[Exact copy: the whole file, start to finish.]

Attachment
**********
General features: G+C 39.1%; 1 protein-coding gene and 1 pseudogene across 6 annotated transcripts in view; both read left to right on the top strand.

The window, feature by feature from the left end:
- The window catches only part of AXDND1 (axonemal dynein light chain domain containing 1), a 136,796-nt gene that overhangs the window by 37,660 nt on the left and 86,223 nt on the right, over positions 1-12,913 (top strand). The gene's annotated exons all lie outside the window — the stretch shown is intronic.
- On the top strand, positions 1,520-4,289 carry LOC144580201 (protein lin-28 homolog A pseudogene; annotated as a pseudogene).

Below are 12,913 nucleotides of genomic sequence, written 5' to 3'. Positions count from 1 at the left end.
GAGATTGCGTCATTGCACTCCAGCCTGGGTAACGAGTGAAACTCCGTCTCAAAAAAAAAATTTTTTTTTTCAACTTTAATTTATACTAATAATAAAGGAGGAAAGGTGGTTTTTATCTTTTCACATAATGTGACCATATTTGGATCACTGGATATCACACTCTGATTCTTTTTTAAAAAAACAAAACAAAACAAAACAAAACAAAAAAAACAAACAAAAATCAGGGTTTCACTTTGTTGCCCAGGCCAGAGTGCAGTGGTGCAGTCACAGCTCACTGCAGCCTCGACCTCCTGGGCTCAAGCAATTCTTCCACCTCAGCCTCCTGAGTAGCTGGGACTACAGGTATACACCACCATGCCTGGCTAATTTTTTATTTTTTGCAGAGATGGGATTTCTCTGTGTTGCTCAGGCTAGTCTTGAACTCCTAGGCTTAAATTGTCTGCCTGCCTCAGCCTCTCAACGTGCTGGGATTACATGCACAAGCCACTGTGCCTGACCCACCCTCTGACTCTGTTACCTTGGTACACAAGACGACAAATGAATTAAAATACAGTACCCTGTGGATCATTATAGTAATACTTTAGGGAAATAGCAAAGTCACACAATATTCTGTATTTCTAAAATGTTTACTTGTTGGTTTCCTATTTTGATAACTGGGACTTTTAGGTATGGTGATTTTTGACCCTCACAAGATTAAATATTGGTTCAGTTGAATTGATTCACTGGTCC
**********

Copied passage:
General features: G+C 39.1%; 1 protein-coding gene and 1 pseudogene across 6 annotated transcripts in view; both read left to right on the top strand.

The window, feature by feature from the left end:
- The window catches only part of AXDND1 (axonemal dynein light chain domain containing 1), a 136,796-nt gene that overhangs the window by 37,660 nt on the left and 86,223 nt on the right, over positions 1-12,913 (top strand). The gene's annotated exons all lie outside the window — the stretch shown is intronic.
- On the top strand, positions 1,520-4,289 carry LOC144580201 (protein lin-28 homolog A pseudogene; annotated as a pseudogene).

Below are 12,913 nucleotides of genomic sequence, written 5' to 3'. Positions count from 1 at the left end.
GAGATTGCGTCATTGCACTCCAGCCTGGGTAACGAGTGAAACTCCGTCTCAAAAAAAAAATTTTTTTTTTCAACTTTAATTTATACTAATAATAAAGGAGGAAAGGTGGTTTTTATCTTTTCACATAATGTGACCATATTTGGATCACTGGATATCACACTCTGATTCTTTTTTAAAAAAACAAAACAAAACAAAACAAAACAAAAAAAACAAACAAAAATCAGGGTTTCACTTTGTTGCCCAGGCCAGAGTGCAGTGGTGCAGTCACAGCTCACTGCAGCCTCGACCTCCTGGGCTCAAGCAATTCTTCCACCTCAGCCTCCTGAGTAGCTGGGACTACAGGTATACACCACCATGCCTGGCTAATTTTTTATTTTTTGCAGAGATGGGATTTCTCTGTGTTGCTCAGGCTAGTCTTGAACTCCTAGGCTTAAATTGTCTGCCTGCCTCAGCCTCTCAACGTGCTGGGATTACATGCACAAGCCACTGTGCCTGACCCACCCTCTGACTCTGTTACCTTGGTACACAAGACGACAAATGAATTAAAATACAGTACCCTGTGGATCATTATAGTAATACTTTAGGGAAATAGCAAAGTCACACAATATTCTGTATTTCTAAAATGTTTACTTGTTGGTTTCCTATTTTGATAACTGGGACTTTTAGGTATGGTGATTTTTGACCCTCACAAGATTAAATATTGGTTCAGTTGAATTGATTCACTGGTCC